Saturday, August 22, 2009

Random Thoughts on Trading

The other day it occurred to me how much I really like trading. It has given me a quality of life I never dreamed I would enjoy. In my former lives I practiced law for many years and then ran a photo processing business and portrait studio. The law practice was interesting and relatively lucrative but came with heavy burdens of time and obligations to courts and clients. Many times my work day began at 6:00 A.M. and didn't end until 10 or 11 at night. I don't mean that as a complaint, only as a fact to be compared to my trading experience. The photo business came about as a result of my passion for photography. The only problem was that it was a retail business and as anyone who has been or is in a retail business knows, you are a slave to it.

As I have written in "Smart Investors Money Machine" and in "Trade Your Way to Wealth," trading changed my life completely. Once I advanced through the learning curve, my time became my own. I am no longer beholden to clients or customers and my calendar is not set by the courts or the needs of others. I can pretty much do what I want and when I want to do it. Rarely does my trading day extend beyond a couple of hours and I can do it anywhere in the world that I can hook up my computer. It has given me the ability to travel, spend more time with my family, and live life as I choose.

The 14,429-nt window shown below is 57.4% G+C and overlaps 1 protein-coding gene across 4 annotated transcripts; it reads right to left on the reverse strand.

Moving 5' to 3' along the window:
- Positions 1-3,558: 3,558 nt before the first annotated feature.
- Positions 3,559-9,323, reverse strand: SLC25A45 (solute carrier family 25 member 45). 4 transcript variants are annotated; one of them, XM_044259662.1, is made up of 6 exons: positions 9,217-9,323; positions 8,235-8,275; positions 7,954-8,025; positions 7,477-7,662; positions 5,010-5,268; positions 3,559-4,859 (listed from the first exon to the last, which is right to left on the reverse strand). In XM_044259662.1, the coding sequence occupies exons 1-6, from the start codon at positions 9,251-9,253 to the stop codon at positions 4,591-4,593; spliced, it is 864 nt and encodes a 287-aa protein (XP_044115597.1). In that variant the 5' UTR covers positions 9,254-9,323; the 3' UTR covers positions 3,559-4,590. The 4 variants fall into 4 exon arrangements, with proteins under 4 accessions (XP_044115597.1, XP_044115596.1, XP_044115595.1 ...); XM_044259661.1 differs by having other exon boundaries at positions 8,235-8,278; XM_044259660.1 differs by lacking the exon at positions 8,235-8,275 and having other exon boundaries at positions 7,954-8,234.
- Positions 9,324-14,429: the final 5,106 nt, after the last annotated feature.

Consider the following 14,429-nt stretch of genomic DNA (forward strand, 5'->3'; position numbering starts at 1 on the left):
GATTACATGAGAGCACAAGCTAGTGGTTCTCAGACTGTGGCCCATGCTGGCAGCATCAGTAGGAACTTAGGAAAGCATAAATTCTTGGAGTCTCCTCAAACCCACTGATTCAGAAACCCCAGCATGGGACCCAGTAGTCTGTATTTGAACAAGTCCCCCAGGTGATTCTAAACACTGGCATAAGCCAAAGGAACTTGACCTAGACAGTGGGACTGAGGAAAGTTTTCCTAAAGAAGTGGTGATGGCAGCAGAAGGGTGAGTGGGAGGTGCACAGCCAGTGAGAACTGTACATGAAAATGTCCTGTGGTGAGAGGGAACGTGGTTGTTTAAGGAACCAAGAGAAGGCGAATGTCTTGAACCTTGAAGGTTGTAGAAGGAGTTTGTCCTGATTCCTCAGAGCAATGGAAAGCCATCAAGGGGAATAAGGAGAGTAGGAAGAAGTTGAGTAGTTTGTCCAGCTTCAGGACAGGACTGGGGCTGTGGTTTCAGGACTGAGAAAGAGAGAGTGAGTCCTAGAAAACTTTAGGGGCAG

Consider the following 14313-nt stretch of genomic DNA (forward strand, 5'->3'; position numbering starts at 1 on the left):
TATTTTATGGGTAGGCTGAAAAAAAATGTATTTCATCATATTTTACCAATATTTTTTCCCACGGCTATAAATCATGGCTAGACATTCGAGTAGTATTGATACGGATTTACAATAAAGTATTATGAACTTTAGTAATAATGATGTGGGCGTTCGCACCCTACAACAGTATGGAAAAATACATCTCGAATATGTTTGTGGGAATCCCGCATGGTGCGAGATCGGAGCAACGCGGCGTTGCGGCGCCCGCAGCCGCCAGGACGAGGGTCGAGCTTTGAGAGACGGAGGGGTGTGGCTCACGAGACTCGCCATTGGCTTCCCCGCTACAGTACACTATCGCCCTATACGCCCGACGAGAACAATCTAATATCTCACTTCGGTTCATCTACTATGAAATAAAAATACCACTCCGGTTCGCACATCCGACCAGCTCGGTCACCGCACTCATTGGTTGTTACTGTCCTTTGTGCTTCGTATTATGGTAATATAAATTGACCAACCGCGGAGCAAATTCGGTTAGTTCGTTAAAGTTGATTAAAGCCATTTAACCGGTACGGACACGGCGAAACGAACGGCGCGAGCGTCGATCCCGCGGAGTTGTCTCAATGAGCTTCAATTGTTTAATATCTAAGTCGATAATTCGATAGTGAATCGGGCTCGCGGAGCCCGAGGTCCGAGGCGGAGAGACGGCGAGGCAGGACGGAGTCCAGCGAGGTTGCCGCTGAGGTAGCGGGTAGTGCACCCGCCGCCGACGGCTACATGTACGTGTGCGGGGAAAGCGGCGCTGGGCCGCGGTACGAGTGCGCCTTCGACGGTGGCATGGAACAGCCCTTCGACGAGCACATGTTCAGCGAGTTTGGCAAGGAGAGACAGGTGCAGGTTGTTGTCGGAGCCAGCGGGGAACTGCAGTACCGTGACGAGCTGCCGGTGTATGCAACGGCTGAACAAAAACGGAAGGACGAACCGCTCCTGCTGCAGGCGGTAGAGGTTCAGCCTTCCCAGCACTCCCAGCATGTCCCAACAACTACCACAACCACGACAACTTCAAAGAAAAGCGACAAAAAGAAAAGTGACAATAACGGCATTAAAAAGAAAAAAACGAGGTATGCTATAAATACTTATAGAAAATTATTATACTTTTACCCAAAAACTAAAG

Of course, I do perform functions that take up some of my time. I edit the three alert services (Option Trader, Trend Trader, and $10 Trader), and I write this Newsletter article each week, but I am able to do those things because I choose to rather than from any financial need. I take on the occasional coaching student because working with people who are interested in trading helps keep me sharp and introduces me to some fascinating folks. Trading enables me to do these things that I enjoy and have fun doing. If there is a time when they are no longer fun, trading has enabled me to be in a position where I can just stop doing them.

As I write in "Smart Investors Money Machine," I have learned, and in that book I share, a variety of ways to create streams of income that are at least somewhat independent of the constant use of my time. I've learned that almost anyone can add substantial income with relatively little effort once they have made an effort to learn what to do and how to do it.